At first glance, hockey in Philadelphia looked unfamiliar before the Winter Classic.
Held in a venue that had never hosted an NHL game before, featuring a team uniform never-before-donned and played in a brand-new calendar year, it seemed that the Flyers had a chance to become a whole new team.
Unfortunately, the sights became all-too-familiar once the puck dropped.
Perhaps 2012 isn’t a “new year” after all.
The goaltending issues became a focal point long before the teams suited up for the game, as Flyers’ coach Peter Laviolette attempted to remain silent on his choice for starting goalie before the game. During the day on Sunday, goalie Ilya Bryzgalov announced to the media that he would be the backup to start the big game.
Sergei Bobrovsky was later confirmed by the team as the choice for starter.
Whether or not Bobrovsky deserved the start can be debated to death, but Laviolette looked to have made the right choice when the Flyers shut out the Rangers for most of the first two periods, and the Flyers found themselves with a 2-0 lead.
New York tough-guy Mike Rupp beat Bobrovsky glove side with just over five minutes remaining in the second, closing the Flyers’ lead to 2-1.
Still, the Flyers controlled their destiny to start the third period, and the team had played solidly for 40 minutes. Opportunistic offense and responsible defense would be enough to let the Flyers leave Citizens Bank Park with two points.
And then, the Goalie Curse reared its ugly head yet again.
Rupp, having already matched his goal total for the season with his second period snipe, flicked a harmless wrist shot on net 2:41 into the third.
Instead of holding the post and staying on his feet to deal with the high, tight shot, Bobrovsky ever-so-slightly inched off the post and ever-so-slightly dipped his shoulder to go into the butterfly.
Suddenly, a harmless shot had tied the game, and worse, had deflated a team that was playing well enough to win.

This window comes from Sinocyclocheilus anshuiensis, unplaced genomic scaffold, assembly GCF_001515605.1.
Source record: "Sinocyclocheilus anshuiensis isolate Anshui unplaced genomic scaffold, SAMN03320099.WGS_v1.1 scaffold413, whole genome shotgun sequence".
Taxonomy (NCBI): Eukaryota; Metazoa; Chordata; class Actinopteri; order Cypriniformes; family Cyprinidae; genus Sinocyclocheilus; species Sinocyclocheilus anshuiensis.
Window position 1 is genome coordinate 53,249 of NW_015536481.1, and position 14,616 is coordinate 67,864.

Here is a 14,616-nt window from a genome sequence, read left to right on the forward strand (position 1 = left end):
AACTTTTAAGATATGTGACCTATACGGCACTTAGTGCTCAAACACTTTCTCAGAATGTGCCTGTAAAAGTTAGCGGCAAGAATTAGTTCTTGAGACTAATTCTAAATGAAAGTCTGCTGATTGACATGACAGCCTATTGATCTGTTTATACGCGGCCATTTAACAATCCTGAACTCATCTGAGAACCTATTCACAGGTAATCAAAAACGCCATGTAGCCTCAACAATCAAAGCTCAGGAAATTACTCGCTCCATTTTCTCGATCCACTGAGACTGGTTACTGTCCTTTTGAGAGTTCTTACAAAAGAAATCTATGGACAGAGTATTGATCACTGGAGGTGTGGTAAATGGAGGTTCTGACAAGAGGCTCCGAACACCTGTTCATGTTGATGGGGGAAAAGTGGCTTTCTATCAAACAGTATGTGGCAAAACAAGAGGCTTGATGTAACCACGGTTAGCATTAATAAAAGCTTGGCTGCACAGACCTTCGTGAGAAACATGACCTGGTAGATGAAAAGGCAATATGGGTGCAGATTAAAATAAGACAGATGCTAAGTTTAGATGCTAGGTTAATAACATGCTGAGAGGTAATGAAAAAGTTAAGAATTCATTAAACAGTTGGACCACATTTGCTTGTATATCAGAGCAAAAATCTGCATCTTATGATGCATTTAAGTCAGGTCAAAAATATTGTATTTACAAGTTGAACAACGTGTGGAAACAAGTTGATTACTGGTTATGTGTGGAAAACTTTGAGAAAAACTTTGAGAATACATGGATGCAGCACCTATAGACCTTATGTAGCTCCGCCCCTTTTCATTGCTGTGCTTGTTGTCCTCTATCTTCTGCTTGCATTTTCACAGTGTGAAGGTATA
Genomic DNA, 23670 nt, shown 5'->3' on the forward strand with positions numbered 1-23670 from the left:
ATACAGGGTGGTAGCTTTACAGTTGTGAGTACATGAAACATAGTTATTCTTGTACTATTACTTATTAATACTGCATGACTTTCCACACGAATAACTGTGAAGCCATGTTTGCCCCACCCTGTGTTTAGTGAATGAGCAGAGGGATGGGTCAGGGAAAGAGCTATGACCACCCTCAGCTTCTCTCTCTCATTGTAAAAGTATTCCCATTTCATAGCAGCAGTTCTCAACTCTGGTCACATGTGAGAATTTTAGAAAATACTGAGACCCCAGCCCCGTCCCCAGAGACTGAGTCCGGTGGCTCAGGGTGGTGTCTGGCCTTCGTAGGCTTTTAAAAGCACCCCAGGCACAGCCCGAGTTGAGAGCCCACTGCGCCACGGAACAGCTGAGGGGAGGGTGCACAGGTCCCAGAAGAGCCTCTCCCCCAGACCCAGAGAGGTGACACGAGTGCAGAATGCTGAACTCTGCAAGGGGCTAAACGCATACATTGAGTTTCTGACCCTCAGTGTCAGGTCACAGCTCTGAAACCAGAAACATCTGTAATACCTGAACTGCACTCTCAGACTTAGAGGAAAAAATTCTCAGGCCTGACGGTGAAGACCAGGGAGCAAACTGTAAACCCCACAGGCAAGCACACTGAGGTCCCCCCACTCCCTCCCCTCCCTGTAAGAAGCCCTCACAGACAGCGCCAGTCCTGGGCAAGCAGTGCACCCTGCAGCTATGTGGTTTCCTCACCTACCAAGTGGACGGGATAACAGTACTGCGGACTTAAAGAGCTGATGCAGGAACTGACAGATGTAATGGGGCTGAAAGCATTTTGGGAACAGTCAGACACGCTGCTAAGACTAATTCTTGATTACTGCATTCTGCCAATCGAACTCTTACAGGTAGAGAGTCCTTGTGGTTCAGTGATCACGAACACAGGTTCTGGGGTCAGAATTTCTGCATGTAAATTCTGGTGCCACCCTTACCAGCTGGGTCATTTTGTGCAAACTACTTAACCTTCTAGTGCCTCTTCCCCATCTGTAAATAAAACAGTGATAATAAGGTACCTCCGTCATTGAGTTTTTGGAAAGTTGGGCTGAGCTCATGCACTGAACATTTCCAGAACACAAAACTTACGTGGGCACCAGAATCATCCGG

The effects of the weak goal—not unfamiliar to the Philly faithful—rattled the team for the next several minutes, and when Peter Laviolette chose not to call a timeout after an icing call, the Rangers took advantage of a scrambled Flyers defense and pounded the puck home for a 3-2 lead.
The score held, despite some close moments for the Flyers in the waning moments of the third period. None was more nerve-wracking than when the Flyers were given a penalty shot with 19.6 seconds remaining in the game when Rangers’ defenseman Ryan McDonagh played the puck with his hand in the crease.
The referees ruled that McDonagh closed his hands on the puck, which warranted the penalty shot.
Briere took the penalty shot, a sight that hasn’t been kind to the Flyers since the shootout was adopted in 2005. The team is among the worst in the league when it comes to winning shootouts, partially because of their lack of success scoring in a one-on-one situation.
Henrik Lundqvist, on the other hand, has saved just under 75% of the penalty shots (in-game and during shootouts) in his career.
The scenario seemed to be the perfect opportunity for the Flyers to turn over a new leaf, but Lundqvist stoned Briere and the Rangers would kill the remaining seconds to seal that victory.
The Flyers lost to the Rangers for the third time in three meetings this season and the fifth time in a row, dating back to the 2010-11 season.
If the Flyers made a New Year’s resolution to improve on their obvious weaknesses—goaltending, penalty shots, and besting the Rangers—they learned today that these aren’t the sorts of resolutions that come magically with a new season.
It will take dedication, drive, and desire to become a better team and avenge losing on this grand stage.
For the time being, things will go back to normal.
The HBO 24/7 cameras will be put away.
The Flyers will move back across the street to the Wells Fargo Center.
The team will focus on earning a spot in the Stanley Cup playoffs.
Hockey will feel familiar once again in the City of Brotherly Love. But perhaps the team will take a small spark of inspiration from this spectacle. Amidst the disappointingly familiar, perhaps the team can find motivation in something new.
After all, Brayden Schenn did score his first goal in the NHL.
Maybe that’s the “something new” this team needs.
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